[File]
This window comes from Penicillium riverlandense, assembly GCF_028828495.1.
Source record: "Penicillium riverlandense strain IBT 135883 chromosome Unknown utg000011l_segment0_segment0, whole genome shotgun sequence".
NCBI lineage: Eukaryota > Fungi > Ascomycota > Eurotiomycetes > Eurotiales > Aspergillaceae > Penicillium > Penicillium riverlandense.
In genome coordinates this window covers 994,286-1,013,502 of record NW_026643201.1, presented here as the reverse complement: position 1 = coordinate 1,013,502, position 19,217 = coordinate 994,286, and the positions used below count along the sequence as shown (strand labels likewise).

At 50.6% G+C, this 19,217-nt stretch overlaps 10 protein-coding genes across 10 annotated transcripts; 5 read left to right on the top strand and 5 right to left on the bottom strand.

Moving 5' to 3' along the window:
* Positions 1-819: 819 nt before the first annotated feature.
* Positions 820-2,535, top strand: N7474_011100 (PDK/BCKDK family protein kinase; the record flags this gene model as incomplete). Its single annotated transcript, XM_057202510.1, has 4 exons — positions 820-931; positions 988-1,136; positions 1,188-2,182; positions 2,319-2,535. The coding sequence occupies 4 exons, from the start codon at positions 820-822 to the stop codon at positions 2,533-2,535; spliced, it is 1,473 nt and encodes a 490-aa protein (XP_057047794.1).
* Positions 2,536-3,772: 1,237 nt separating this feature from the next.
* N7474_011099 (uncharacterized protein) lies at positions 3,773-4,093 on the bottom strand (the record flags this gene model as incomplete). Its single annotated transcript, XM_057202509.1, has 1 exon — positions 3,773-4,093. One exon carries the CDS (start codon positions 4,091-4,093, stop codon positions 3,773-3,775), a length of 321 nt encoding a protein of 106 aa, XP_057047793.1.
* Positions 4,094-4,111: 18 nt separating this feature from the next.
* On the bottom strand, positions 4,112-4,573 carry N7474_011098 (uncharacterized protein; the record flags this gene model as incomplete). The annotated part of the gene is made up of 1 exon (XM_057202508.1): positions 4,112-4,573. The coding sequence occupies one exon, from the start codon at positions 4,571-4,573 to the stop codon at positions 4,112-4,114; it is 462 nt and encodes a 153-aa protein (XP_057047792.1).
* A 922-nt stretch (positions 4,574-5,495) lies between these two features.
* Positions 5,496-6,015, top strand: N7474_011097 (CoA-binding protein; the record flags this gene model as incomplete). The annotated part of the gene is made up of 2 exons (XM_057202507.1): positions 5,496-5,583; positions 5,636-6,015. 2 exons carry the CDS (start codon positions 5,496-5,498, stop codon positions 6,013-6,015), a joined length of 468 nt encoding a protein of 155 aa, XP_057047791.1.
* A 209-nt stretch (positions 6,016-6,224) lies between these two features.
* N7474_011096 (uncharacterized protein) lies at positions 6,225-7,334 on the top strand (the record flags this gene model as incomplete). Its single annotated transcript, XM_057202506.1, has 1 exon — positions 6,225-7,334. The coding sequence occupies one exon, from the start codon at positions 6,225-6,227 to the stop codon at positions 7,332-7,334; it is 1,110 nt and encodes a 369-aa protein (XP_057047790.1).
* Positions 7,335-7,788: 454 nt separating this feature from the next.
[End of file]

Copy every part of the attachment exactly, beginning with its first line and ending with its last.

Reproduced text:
This window comes from Penicillium riverlandense, assembly GCF_028828495.1.
Source record: "Penicillium riverlandense strain IBT 135883 chromosome Unknown utg000011l_segment0_segment0, whole genome shotgun sequence".
NCBI lineage: Eukaryota > Fungi > Ascomycota > Eurotiomycetes > Eurotiales > Aspergillaceae > Penicillium > Penicillium riverlandense.
In genome coordinates this window covers 994,286-1,013,502 of record NW_026643201.1, presented here as the reverse complement: position 1 = coordinate 1,013,502, position 19,217 = coordinate 994,286, and the positions used below count along the sequence as shown (strand labels likewise).

At 50.6% G+C, this 19,217-nt stretch overlaps 10 protein-coding genes across 10 annotated transcripts; 5 read left to right on the top strand and 5 right to left on the bottom strand.

Moving 5' to 3' along the window:
* Positions 1-819: 819 nt before the first annotated feature.
* Positions 820-2,535, top strand: N7474_011100 (PDK/BCKDK family protein kinase; the record flags this gene model as incomplete). Its single annotated transcript, XM_057202510.1, has 4 exons — positions 820-931; positions 988-1,136; positions 1,188-2,182; positions 2,319-2,535. The coding sequence occupies 4 exons, from the start codon at positions 820-822 to the stop codon at positions 2,533-2,535; spliced, it is 1,473 nt and encodes a 490-aa protein (XP_057047794.1).
* Positions 2,536-3,772: 1,237 nt separating this feature from the next.
* N7474_011099 (uncharacterized protein) lies at positions 3,773-4,093 on the bottom strand (the record flags this gene model as incomplete). Its single annotated transcript, XM_057202509.1, has 1 exon — positions 3,773-4,093. One exon carries the CDS (start codon positions 4,091-4,093, stop codon positions 3,773-3,775), a length of 321 nt encoding a protein of 106 aa, XP_057047793.1.
* Positions 4,094-4,111: 18 nt separating this feature from the next.
* On the bottom strand, positions 4,112-4,573 carry N7474_011098 (uncharacterized protein; the record flags this gene model as incomplete). The annotated part of the gene is made up of 1 exon (XM_057202508.1): positions 4,112-4,573. The coding sequence occupies one exon, from the start codon at positions 4,571-4,573 to the stop codon at positions 4,112-4,114; it is 462 nt and encodes a 153-aa protein (XP_057047792.1).
* A 922-nt stretch (positions 4,574-5,495) lies between these two features.
* Positions 5,496-6,015, top strand: N7474_011097 (CoA-binding protein; the record flags this gene model as incomplete). The annotated part of the gene is made up of 2 exons (XM_057202507.1): positions 5,496-5,583; positions 5,636-6,015. 2 exons carry the CDS (start codon positions 5,496-5,498, stop codon positions 6,013-6,015), a joined length of 468 nt encoding a protein of 155 aa, XP_057047791.1.
* A 209-nt stretch (positions 6,016-6,224) lies between these two features.
* N7474_011096 (uncharacterized protein) lies at positions 6,225-7,334 on the top strand (the record flags this gene model as incomplete). Its single annotated transcript, XM_057202506.1, has 1 exon — positions 6,225-7,334. The coding sequence occupies one exon, from the start codon at positions 6,225-6,227 to the stop codon at positions 7,332-7,334; it is 1,110 nt and encodes a 369-aa protein (XP_057047790.1).
* Positions 7,335-7,788: 454 nt separating this feature from the next.